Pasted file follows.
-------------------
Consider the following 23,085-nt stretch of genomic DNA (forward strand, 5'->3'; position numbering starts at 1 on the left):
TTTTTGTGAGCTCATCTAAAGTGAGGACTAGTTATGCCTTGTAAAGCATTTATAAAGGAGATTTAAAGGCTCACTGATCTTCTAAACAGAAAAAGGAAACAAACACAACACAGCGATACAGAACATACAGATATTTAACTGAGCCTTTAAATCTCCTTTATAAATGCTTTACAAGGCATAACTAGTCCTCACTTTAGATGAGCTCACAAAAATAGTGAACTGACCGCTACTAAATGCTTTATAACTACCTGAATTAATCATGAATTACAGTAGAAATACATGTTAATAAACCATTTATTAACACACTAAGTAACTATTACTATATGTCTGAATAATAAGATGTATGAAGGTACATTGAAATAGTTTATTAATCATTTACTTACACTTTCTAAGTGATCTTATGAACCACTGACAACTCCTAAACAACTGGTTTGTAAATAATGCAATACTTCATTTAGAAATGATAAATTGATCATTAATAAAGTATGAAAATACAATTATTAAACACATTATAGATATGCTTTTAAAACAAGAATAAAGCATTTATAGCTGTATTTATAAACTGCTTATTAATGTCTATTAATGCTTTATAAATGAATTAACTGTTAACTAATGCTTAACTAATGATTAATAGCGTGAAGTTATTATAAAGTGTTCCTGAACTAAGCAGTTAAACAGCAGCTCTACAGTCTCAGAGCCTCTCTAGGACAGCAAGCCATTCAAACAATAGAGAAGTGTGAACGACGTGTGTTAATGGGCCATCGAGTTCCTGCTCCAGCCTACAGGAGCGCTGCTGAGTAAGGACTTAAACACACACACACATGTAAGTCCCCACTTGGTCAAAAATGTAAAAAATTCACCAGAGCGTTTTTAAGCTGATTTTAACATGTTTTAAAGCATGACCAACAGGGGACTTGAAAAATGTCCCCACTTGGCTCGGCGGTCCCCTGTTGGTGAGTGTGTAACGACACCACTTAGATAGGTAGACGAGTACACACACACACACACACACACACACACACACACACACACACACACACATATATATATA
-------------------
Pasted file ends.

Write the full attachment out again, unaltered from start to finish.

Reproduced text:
Consider the following 23,085-nt stretch of genomic DNA (forward strand, 5'->3'; position numbering starts at 1 on the left):
TTTTTGTGAGCTCATCTAAAGTGAGGACTAGTTATGCCTTGTAAAGCATTTATAAAGGAGATTTAAAGGCTCACTGATCTTCTAAACAGAAAAAGGAAACAAACACAACACAGCGATACAGAACATACAGATATTTAACTGAGCCTTTAAATCTCCTTTATAAATGCTTTACAAGGCATAACTAGTCCTCACTTTAGATGAGCTCACAAAAATAGTGAACTGACCGCTACTAAATGCTTTATAACTACCTGAATTAATCATGAATTACAGTAGAAATACATGTTAATAAACCATTTATTAACACACTAAGTAACTATTACTATATGTCTGAATAATAAGATGTATGAAGGTACATTGAAATAGTTTATTAATCATTTACTTACACTTTCTAAGTGATCTTATGAACCACTGACAACTCCTAAACAACTGGTTTGTAAATAATGCAATACTTCATTTAGAAATGATAAATTGATCATTAATAAAGTATGAAAATACAATTATTAAACACATTATAGATATGCTTTTAAAACAAGAATAAAGCATTTATAGCTGTATTTATAAACTGCTTATTAATGTCTATTAATGCTTTATAAATGAATTAACTGTTAACTAATGCTTAACTAATGATTAATAGCGTGAAGTTATTATAAAGTGTTCCTGAACTAAGCAGTTAAACAGCAGCTCTACAGTCTCAGAGCCTCTCTAGGACAGCAAGCCATTCAAACAATAGAGAAGTGTGAACGACGTGTGTTAATGGGCCATCGAGTTCCTGCTCCAGCCTACAGGAGCGCTGCTGAGTAAGGACTTAAACACACACACACATGTAAGTCCCCACTTGGTCAAAAATGTAAAAAATTCACCAGAGCGTTTTTAAGCTGATTTTAACATGTTTTAAAGCATGACCAACAGGGGACTTGAAAAATGTCCCCACTTGGCTCGGCGGTCCCCTGTTGGTGAGTGTGTAACGACACCACTTAGATAGGTAGACGAGTACACACACACACACACACACACACACACACACACACACACACACACACATATATATATA